On Tuesday, August 13th, I was joined by master conflict mediator & long-time, dear friend, Diane Musho Hamilton for “What Makes Everything Workable? Exploring the Edge of Human Conflict, Communication and Connection.” Together we took a fresh perspective on conflict at all levels, from personal crisis to the global “mega-crisis.”
We launched our dialog with a summary of Diane’s soon-to-be-released book (her first!) Everything Is Workable: A Zen Approach to Conflict Resolution. The title is from a quote from Chögyam Trungpa Rinpoche, one her teachers, that “whatever arises in the confused mind is regarded as the path, and everything is workable”. So nothing is unworkable, or outside the realm of practice, including conflict.
Everything Is Workable brings together two areas of lifelong engagement for Diane, meditation and mediation. The words “meditation” and “mediation” have the same root and imply bringing two into one; body and mind into one with meditation and disparate views or agendas with mediation. And while meditation is an interior process and mediation is an exterior, inter-subjective process, the book draws upon and integrates techniques and processes from both.
Diane says that to begin engaging conflict as a spiritual or growth practice, we need to step back and determine our conflict “type”. How do we react when conflict arises? Do we run away from conflict? Go around it? Or do we move toward the “heat”?
The growth happens in conflict when we are able to look with curiosity at our divergent backgrounds, and learn more about each other and our (often unconscious) assumptions. Also, conflict generates “heat” so energy is released as well as life force when we let the conflict percolate, instead of reflexively diffusing it. But this is no mean feat! We need to be able to tolerate the tension in the very wiring of our physical being, ultimately befriending those physical sensations.
I recently wrote a paper for the 3rd annual Integral Theory Conference, Enacting an Integral Revolution: How Can We Have Truly Radical Conversations in a Time of Global Crisis? The paper focused on how human conversations can catalyze a transformative existential confrontation, not just an intellectual discussion. A new kind of radical conversation is needed that transcends, on one hand, apocalyptic fear, and on the other complacent denial. We are the luckiest people who have ever lived, blessed with comfort, mobility, information, a wealth of spiritual practices, personal freedom, and creative possibility; at the same time, we are facing a looming “mega-crisis” composed of multiple simultaneous crises—an enormous natural evolutionary emergency (mass species extinction, global warming, etc.) amidst breakdowns and crises affecting all our human institutions and infrastructures—political, social, economic, educational, healthcare, financial and more.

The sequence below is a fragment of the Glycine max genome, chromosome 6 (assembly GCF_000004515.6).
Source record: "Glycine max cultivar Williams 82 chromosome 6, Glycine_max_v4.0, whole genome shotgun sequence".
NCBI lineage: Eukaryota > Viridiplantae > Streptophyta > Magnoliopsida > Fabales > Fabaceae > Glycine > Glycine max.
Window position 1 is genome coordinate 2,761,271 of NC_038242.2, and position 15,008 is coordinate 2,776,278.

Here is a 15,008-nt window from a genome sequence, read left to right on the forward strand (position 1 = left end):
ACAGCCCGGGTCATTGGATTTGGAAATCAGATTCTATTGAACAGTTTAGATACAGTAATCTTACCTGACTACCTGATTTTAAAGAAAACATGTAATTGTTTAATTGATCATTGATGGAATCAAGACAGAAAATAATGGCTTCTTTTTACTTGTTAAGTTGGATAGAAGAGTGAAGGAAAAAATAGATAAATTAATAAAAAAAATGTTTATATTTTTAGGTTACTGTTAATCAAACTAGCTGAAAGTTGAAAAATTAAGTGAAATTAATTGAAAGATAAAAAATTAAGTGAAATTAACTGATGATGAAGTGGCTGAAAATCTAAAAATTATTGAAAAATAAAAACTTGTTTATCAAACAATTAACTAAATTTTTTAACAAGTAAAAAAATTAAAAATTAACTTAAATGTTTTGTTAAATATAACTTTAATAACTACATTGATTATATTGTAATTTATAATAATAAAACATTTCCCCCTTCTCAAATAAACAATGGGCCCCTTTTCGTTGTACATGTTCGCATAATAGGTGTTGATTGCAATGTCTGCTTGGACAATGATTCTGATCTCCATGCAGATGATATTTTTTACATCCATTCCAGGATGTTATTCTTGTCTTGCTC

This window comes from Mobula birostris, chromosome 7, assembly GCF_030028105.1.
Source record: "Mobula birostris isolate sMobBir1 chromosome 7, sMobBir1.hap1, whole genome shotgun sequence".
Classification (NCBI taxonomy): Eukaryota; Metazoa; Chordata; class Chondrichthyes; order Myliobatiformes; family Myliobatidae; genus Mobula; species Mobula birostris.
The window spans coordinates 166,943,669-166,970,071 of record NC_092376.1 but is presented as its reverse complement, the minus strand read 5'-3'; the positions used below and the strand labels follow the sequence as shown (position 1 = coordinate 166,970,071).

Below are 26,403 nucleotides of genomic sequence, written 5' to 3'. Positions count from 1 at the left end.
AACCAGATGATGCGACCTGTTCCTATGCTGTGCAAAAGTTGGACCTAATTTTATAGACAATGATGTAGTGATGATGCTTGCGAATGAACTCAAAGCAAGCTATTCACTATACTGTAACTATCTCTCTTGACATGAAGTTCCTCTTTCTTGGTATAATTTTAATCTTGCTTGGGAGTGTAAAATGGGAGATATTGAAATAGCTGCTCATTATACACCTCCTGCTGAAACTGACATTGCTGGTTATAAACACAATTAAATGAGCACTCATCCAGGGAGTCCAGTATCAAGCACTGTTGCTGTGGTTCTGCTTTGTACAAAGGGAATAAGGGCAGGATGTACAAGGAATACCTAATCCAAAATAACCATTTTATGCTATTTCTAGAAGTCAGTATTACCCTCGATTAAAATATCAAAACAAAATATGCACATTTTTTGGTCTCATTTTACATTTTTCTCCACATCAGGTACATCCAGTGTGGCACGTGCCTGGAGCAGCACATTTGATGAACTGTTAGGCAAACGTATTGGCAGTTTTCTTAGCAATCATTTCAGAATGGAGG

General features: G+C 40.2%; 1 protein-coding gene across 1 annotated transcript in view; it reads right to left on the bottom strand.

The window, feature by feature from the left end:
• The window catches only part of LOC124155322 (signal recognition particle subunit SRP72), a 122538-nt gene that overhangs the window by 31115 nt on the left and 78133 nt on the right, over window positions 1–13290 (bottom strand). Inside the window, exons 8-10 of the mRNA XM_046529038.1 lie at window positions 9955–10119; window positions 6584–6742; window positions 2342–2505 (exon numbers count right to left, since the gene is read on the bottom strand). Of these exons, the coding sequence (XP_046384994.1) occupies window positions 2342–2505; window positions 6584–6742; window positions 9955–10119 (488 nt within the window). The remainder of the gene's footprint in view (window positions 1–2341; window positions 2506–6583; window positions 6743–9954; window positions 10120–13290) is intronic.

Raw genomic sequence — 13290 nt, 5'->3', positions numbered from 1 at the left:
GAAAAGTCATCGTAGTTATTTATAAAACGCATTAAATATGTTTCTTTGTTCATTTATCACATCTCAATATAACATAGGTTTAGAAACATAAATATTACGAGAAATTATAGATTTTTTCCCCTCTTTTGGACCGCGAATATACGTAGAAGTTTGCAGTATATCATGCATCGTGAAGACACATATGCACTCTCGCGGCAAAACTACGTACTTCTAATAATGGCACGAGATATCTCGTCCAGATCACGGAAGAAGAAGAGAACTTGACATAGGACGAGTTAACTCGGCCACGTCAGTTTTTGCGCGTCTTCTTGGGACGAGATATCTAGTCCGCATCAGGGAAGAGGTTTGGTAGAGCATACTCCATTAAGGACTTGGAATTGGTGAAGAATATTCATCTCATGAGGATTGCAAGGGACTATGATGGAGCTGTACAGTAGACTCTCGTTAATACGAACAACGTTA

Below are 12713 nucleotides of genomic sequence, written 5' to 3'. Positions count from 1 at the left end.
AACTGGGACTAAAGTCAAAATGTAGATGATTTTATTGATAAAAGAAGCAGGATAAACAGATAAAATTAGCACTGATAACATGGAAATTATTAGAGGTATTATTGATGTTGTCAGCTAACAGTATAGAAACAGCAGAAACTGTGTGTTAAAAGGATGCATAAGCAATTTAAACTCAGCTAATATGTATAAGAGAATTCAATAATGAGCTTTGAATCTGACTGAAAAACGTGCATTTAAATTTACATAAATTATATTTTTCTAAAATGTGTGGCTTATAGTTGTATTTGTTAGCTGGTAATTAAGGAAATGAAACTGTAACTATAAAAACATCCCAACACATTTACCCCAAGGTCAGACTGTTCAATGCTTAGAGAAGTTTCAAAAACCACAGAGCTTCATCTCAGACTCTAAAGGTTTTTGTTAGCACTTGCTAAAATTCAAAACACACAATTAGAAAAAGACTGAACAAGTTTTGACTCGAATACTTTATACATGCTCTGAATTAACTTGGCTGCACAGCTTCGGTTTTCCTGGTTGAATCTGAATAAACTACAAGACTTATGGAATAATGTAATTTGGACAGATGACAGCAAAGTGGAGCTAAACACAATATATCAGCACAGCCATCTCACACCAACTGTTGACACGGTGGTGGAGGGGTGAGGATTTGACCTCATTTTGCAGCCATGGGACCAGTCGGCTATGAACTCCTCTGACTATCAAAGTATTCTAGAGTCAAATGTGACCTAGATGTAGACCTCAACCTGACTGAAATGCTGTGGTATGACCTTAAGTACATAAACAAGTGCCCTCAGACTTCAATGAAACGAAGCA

Diane had read my paper so I asked her to address this idea of a need for another way—of greater seriousness AND greater levity. She responded by saying that in her conflict work, she approaches it as a matter of scale. Working successfully with conflict and crisis on a personal level is a beginning point; we can leverage this success so that it “trickles up” making us grounded and effective in the face of larger crises.
Diane also noted that part of engaging conflict as a spiritual practice is relaxing all sense of dilemma, understanding that in some profound sense, things are going right, because that’s the way that things are going. This doesn’t mean we should sit back and become complacent, but it does offer us intuitive freedom in which the as-yet-unimaginable solution can emerge. The work is to always be available and present so that when the moment arises to take an action we will be ready, attuned and effective.
One of the most dynamic aspects of this dialogue was the counterpoint (you could even call it “creative conflict”) between my passion and Diane’s spaciousness. The two of us showed up expressing very different dispositions, and then found our way to a place of nuanced agreement. But the questioners who showed up pressed us back into that territory, requiring us to revisit and refine it.
After our conversation came to an end, I reflected that we had enacted and refined a creative tension between spaciousness and passion that is profound and fundamental—it’s essential and abiding, and it will only keep enriching the vital conversations we will continue to have. Our crises aren’t going away, and neither is radical okayness. So our conversation dropped me into greater existential depth, a space that can hold both passionate seriousness and spacious humor.
During out dialog we also talked about how there may be two kinds of “higher we” —one characterized by higher intersubjective states, and the other characterized by higher intersubjective structures. (And, as those who know her would expect, Diane also told some very funny stories.) Listen in!